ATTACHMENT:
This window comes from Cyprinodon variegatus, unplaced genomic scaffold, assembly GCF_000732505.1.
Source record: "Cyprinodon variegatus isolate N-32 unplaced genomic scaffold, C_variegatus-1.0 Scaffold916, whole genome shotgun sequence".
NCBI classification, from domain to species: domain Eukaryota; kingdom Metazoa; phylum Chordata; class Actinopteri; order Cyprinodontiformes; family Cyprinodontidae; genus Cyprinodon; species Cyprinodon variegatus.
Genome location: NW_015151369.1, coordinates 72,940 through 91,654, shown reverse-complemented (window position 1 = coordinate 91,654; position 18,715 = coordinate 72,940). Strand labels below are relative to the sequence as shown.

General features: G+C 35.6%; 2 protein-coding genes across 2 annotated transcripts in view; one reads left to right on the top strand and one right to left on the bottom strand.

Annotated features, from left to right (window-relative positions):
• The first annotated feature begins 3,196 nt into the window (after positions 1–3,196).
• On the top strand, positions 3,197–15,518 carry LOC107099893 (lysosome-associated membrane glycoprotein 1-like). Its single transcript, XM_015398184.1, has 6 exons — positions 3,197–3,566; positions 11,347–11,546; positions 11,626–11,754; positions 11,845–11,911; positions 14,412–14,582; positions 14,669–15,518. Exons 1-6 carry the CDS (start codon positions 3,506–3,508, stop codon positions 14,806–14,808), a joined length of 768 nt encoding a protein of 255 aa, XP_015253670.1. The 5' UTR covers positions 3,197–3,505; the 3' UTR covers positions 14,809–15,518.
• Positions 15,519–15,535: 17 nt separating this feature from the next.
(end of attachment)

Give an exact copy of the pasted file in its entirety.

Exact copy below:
This window comes from Cyprinodon variegatus, unplaced genomic scaffold, assembly GCF_000732505.1.
Source record: "Cyprinodon variegatus isolate N-32 unplaced genomic scaffold, C_variegatus-1.0 Scaffold916, whole genome shotgun sequence".
NCBI classification, from domain to species: domain Eukaryota; kingdom Metazoa; phylum Chordata; class Actinopteri; order Cyprinodontiformes; family Cyprinodontidae; genus Cyprinodon; species Cyprinodon variegatus.
Genome location: NW_015151369.1, coordinates 72,940 through 91,654, shown reverse-complemented (window position 1 = coordinate 91,654; position 18,715 = coordinate 72,940). Strand labels below are relative to the sequence as shown.

General features: G+C 35.6%; 2 protein-coding genes across 2 annotated transcripts in view; one reads left to right on the top strand and one right to left on the bottom strand.

Annotated features, from left to right (window-relative positions):
• The first annotated feature begins 3,196 nt into the window (after positions 1–3,196).
• On the top strand, positions 3,197–15,518 carry LOC107099893 (lysosome-associated membrane glycoprotein 1-like). Its single transcript, XM_015398184.1, has 6 exons — positions 3,197–3,566; positions 11,347–11,546; positions 11,626–11,754; positions 11,845–11,911; positions 14,412–14,582; positions 14,669–15,518. Exons 1-6 carry the CDS (start codon positions 3,506–3,508, stop codon positions 14,806–14,808), a joined length of 768 nt encoding a protein of 255 aa, XP_015253670.1. The 5' UTR covers positions 3,197–3,505; the 3' UTR covers positions 14,809–15,518.
• Positions 15,519–15,535: 17 nt separating this feature from the next.